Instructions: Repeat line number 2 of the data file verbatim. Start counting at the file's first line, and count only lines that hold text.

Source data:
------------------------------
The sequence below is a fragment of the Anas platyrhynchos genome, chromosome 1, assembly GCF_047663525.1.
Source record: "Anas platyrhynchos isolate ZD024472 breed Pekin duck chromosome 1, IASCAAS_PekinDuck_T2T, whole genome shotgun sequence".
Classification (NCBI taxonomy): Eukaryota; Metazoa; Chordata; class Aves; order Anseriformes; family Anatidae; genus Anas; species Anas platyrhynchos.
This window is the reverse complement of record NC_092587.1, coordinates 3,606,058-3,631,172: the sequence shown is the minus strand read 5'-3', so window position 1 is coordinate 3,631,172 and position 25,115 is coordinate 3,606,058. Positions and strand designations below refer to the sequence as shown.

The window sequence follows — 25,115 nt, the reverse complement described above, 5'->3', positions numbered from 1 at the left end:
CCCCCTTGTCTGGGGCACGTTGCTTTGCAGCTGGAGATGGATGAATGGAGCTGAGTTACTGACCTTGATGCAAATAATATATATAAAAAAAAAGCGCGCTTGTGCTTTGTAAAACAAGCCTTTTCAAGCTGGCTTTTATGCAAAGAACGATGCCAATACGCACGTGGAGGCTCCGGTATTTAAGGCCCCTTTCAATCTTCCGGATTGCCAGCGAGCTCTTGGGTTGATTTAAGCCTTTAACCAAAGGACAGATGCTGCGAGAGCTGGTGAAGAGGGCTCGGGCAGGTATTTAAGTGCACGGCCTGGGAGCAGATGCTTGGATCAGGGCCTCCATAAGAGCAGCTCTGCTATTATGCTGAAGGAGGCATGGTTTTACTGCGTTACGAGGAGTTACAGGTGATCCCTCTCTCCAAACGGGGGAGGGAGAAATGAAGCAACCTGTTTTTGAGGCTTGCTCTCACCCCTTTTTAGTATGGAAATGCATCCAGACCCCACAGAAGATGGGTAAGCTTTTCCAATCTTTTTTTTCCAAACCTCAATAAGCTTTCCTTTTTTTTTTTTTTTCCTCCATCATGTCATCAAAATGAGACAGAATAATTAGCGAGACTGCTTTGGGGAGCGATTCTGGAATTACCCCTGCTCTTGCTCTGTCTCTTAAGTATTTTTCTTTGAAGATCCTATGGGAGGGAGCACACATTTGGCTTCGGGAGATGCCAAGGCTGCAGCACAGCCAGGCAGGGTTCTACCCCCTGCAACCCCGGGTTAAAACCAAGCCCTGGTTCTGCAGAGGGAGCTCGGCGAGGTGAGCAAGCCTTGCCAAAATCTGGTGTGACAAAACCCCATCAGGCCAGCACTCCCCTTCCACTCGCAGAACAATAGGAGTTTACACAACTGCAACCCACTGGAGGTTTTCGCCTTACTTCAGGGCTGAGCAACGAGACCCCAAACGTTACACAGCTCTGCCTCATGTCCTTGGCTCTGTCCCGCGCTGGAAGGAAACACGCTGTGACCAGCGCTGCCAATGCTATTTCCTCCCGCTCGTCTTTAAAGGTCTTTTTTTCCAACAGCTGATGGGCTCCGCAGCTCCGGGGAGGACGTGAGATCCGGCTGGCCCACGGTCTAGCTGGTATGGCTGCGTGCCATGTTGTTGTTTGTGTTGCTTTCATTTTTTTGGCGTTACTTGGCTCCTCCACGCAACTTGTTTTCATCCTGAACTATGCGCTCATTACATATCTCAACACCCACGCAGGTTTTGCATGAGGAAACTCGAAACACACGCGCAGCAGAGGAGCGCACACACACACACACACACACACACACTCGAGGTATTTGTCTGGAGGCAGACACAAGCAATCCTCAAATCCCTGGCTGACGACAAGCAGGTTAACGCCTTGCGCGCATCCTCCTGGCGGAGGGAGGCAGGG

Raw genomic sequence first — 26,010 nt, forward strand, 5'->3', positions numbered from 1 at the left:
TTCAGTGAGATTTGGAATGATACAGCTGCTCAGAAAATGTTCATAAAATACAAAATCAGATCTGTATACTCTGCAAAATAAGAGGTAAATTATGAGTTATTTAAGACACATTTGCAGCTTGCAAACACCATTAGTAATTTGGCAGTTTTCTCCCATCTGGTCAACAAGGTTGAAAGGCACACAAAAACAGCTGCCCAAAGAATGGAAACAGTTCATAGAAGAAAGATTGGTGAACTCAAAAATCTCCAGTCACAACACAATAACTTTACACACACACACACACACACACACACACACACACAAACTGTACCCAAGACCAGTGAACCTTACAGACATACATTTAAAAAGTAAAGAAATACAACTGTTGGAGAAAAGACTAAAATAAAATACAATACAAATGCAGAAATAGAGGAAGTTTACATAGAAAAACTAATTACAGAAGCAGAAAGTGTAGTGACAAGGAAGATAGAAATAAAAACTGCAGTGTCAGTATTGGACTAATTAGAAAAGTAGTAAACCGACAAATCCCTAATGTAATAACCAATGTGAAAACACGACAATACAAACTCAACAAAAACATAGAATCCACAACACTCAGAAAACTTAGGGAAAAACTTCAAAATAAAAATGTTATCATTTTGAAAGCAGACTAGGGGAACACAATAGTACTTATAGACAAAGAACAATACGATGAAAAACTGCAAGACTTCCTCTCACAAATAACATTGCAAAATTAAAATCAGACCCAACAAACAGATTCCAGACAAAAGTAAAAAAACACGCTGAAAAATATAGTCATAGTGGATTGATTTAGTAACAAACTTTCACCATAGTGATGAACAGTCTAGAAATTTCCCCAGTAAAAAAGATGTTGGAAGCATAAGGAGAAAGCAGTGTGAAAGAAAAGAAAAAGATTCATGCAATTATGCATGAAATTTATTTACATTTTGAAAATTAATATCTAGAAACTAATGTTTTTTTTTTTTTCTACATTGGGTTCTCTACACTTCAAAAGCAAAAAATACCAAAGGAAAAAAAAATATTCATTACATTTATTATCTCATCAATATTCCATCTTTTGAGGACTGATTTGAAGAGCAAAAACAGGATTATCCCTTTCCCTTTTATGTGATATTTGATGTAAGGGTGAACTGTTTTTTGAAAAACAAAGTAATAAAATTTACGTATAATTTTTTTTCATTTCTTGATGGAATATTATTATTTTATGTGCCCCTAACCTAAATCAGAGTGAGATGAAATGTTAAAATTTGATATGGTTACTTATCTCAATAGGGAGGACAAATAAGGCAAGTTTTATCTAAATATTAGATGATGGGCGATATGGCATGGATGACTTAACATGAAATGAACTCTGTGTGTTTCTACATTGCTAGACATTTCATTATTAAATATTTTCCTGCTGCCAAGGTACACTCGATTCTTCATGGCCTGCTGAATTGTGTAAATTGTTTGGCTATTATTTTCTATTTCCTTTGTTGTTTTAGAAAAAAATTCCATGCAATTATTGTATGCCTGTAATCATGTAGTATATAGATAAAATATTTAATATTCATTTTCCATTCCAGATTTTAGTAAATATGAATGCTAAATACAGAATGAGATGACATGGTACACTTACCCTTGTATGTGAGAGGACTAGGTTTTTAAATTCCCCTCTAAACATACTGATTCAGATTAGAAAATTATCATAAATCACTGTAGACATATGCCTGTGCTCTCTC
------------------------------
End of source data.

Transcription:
Source record: "Anas platyrhynchos isolate ZD024472 breed Pekin duck chromosome 1, IASCAAS_PekinDuck_T2T, whole genome shotgun sequence".